Rib Structures:

For rib structures, the draft angle is typically between 0.25 to 1, but make sure the top dimension is not less than 0.8mm. Still, it should be noted that the specific draft angle may vary depending on factors such as material, rib thickness, and the intended application. The requirement that the top dimension should not be less than 0.8mm is sensible for ensuring structural integrity.

Product Surface Height:

When removing the surface of a product, if its height is less than 40mm, use a draft angle of 1 degree. If it’s greater than 40mm, use a draft angle of 0.5 degrees. However, the optimal draft angle can depend on factors such as material and part geometry.

Textured Products:

The draft angle for textured products should depend on the specified texture, pattern, and depth. In general, for external textured surfaces, add 1 to 1.5 degrees of draft angle for every 0.001-inch depth. Internal textured surfaces may require even greater draft angles. While adding draft angles to textured surfaces is generally necessary, the exact angle required should be determined by testing and considering the specific texture characteristics.

Less Critical Areas:

Increasing draft angles in less critical areas can be a valid approach to simplify manufacturing and demolding. Still, it should be done judiciously to avoid excessive material waste or unintended consequences.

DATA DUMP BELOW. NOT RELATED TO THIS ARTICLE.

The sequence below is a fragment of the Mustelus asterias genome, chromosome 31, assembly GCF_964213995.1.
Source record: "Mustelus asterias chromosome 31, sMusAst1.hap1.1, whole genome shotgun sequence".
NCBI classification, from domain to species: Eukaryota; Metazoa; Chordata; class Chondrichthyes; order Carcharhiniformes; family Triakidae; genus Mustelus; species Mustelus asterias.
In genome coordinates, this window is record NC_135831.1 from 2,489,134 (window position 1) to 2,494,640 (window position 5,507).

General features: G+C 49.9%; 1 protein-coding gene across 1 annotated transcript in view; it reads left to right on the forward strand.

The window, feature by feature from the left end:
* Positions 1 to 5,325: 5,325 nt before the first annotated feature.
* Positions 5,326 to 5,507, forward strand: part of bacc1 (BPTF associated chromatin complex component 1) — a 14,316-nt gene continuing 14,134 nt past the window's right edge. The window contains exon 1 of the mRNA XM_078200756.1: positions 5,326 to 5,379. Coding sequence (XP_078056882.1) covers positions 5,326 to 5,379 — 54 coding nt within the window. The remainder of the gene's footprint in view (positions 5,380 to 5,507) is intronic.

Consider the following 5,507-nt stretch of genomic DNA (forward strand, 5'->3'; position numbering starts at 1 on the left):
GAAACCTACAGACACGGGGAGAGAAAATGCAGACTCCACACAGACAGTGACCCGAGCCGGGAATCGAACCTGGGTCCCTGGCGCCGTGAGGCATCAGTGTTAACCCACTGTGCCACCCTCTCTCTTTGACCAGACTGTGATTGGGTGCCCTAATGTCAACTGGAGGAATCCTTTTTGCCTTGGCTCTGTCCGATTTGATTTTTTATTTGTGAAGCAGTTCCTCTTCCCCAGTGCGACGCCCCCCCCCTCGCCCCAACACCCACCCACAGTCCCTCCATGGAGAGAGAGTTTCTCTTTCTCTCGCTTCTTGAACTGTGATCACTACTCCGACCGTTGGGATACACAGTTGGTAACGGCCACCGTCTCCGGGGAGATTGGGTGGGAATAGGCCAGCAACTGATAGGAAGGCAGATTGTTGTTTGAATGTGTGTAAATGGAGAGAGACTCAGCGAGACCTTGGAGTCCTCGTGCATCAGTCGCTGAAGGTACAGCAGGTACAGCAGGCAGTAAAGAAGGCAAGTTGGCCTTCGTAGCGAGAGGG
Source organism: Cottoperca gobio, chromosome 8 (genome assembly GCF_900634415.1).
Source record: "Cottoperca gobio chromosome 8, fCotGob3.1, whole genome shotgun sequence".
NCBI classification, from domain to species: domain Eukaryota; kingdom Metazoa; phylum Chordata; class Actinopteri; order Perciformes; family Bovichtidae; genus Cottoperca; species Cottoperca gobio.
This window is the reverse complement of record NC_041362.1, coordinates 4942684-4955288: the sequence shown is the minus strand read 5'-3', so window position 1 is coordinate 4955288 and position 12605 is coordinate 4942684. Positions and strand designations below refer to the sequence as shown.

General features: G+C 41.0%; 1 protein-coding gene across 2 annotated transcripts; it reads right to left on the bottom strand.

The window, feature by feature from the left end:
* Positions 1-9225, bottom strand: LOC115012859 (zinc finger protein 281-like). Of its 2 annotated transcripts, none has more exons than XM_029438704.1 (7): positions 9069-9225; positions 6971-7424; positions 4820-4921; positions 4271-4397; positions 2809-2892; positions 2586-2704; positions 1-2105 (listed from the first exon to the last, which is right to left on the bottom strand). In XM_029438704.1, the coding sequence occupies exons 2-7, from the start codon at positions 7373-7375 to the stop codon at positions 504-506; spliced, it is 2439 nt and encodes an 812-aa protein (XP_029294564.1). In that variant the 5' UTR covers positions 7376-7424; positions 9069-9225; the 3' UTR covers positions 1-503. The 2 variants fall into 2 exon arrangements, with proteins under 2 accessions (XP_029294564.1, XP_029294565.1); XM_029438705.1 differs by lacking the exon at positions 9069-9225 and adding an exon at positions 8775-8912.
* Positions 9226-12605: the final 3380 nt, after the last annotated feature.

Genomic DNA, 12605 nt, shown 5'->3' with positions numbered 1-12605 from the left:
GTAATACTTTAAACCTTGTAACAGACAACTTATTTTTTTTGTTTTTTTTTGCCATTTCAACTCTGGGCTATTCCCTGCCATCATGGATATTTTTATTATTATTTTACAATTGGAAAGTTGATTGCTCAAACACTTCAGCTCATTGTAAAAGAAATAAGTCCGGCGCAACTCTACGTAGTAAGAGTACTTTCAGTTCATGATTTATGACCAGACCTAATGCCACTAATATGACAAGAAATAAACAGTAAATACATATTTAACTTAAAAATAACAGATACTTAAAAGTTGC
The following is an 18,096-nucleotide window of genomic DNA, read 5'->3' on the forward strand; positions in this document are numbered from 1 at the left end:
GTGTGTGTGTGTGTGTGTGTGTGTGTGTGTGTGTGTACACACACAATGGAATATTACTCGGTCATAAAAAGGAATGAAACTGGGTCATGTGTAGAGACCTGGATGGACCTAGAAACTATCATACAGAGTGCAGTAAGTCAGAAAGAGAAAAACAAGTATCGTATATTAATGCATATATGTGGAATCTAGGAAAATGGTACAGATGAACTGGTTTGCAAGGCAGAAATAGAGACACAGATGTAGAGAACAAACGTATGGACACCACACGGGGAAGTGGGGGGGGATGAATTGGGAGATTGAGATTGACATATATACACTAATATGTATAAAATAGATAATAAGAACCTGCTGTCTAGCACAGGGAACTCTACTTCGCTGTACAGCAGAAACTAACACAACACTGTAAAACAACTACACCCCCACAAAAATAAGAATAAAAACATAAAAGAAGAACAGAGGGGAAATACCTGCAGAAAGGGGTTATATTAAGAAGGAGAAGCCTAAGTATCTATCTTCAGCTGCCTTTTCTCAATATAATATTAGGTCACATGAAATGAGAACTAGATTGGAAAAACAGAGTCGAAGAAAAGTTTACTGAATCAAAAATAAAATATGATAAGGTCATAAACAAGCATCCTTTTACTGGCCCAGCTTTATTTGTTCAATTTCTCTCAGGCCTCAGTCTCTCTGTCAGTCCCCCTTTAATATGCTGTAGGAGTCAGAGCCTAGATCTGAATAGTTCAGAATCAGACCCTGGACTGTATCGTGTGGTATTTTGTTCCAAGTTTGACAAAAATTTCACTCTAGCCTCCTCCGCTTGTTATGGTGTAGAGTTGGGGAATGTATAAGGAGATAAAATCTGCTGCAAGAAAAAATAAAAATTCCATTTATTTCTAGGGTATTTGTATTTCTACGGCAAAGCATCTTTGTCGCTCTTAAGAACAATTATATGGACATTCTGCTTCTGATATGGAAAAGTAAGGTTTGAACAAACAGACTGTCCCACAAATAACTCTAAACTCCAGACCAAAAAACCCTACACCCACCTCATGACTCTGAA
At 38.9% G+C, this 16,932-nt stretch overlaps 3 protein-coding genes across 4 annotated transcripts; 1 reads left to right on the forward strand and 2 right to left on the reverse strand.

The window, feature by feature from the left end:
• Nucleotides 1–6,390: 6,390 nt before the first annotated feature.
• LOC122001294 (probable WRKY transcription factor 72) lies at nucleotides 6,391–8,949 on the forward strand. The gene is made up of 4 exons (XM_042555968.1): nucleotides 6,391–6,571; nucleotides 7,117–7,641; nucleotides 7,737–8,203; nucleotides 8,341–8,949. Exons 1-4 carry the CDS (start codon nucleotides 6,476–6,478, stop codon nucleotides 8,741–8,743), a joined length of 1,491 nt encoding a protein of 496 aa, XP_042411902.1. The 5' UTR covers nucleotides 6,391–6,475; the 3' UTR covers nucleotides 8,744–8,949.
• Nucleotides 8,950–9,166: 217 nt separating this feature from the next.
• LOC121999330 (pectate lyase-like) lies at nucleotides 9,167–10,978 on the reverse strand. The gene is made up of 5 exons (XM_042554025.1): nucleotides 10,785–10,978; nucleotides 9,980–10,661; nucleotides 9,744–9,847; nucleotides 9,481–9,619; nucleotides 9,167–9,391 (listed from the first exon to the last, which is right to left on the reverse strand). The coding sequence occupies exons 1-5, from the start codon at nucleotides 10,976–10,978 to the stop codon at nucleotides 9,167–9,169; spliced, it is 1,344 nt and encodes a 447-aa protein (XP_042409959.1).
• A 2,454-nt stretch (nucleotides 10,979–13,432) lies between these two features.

Modifying Draft Angles:

When modifying the product’s draft angles, maintain assembly relationships and appearance requirements. Critical dimensions must be within specified tolerances after demolding. For uncertain aspects, consult with the customer for clarification.

Glossy External Surfaces:

For small products with glossy external surfaces, use draft angles of ≥ 1 degree. For larger products, use draft angles of ≥ 3 degrees.

Kiss-Off or Shut-Off Areas:

The slope for kiss-off or shut-off areas should be as large as possible to prevent interference or friction.

How To Check Draft Angles In UG Software?

In UG software, there are two common methods for checking draft angles: slope analysis and plastic mold component validation.

Slope Analysis: In slope analysis, you can identify draft angles by analyzing the colors of the faces. Magenta-colored faces represent the positive draft direction, green faces indicate a 0-degree angle, and blue faces represent the negative draft direction. If you find blue faces within magenta ones, those blue faces are undercuts. Similarly, if you find magenta faces within blue ones, those magenta faces are undercuts as well.

Plastic Mold Component Validation For Draft Angles 01
Slope Analysis For Draft Angles 01

Plastic Mold Component Validation: When analyzing plastic mold components, you can determine positive and negative faces based on the degree values displayed in the options tab. Compared to slope analysis, plastic mold component validation provides a more specialized analysis of the product’s positive, negative, straight, and undercut faces.

Slope Analysis For Draft Angles 02

Prototool has many years of experience in the field of mold manufacturing. If you have any questions about draft angles or if you need parts or products to be produced, please feel free to contact us at any time.